Australian perceptions of modern Danish architecture have been dominated by three eminences: Jørn Utzon, Henning Larsen and Arne Jacobsen. The first two are still practising, but a younger generation is also delivering notable works—some featured in a touring exhibition opening at RMIT’s Storey Hall this month. After a recent visit, Davina Jackson reports on the Danish scene.
Australian architects began to revere the integrity of Danish architecture and design even before Jørn Utzon ignited Sydney’s sensibilities in the late 1950s. But general knowledge here of Denmark’s creative productions has been confined to Utzon’s own works (the best not in his home country), vague awareness of Copenhagen’s splendid stock of neo-Classical buildings (constructed after the fires of 1794, 1795 and 1807), and wide appreciation (thanks to importers like DeDeCe, Georg Jensen and Bang & Olufsen) of its modern household products.
Word has spread thinly about the talents of an Utzon contemporary, Henning Larsen, who continues in his seventies to produce significant buildings. (Utzon also is still working on key projects at 80; his current project is an extension to the Louisiana Art Museum north of Copenhagen.) And other great 20th century Danes—Flemming Lassen, Vilhelm Lauritzen and C.F. Møller—have some recognition here.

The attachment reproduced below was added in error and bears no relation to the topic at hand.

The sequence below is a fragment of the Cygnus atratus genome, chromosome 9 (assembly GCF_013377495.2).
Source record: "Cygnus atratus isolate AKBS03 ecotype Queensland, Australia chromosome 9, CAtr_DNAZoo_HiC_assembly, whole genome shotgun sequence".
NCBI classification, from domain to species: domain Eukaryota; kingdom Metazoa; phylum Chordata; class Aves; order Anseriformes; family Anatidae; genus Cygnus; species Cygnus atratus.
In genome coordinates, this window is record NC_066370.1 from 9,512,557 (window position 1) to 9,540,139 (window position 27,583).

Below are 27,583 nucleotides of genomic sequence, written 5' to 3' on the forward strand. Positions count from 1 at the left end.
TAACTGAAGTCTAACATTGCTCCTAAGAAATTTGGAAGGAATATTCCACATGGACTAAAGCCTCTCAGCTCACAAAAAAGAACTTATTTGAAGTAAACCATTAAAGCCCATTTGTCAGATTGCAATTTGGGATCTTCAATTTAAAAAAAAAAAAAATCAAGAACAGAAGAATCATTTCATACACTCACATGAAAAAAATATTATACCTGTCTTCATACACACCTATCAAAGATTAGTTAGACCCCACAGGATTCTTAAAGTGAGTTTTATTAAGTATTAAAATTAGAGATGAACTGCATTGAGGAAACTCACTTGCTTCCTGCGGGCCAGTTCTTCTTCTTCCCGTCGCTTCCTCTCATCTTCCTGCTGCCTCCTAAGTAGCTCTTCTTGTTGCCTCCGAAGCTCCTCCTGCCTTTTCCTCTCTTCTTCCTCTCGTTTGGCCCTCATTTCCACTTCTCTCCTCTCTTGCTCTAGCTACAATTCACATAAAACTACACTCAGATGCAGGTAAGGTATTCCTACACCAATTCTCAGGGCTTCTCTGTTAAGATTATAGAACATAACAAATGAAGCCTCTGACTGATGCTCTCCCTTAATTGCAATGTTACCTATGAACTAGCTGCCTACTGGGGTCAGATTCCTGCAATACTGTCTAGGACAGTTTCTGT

Many Australians from arty families have grown up dining at home on Arne Jacobsen’s Series 7 or Ant chairs; instant signifiers of Danish modernity since they began production in the early 1950s. Yet we remain in the dark about Jacobsen’s much more significant architectural accomplishments. He is nowhere to be found in Kenneth Frampton’s Modern Architecture: A Critical History, nor in Charles Jenck’s Modern Movements in Architecture or Sigfried Giedion’s Space, Time and Architecture, and he only rates a paragraph in the latest Banister Fletcher. But his buildings in Denmark are mind-blasts. While none delivers the pure democratic piety of Utzon’s white chapel at Bagværd, Jacobsen’s three key institutional landmarks—the National Bank and Royal Hotel in Copenhagen and the Town Hall at Århus—all show great spatial clarity, technical assurance, dexterity in detailing and imagination in finishes and furnishings. The National Bank’s foyer staircase, soaring 20 metres to the stratosphere of a monumental marble chamber—10 flights tethered by six dangerously slender red cables—is one of modern architecture’s seriously sublime achievements.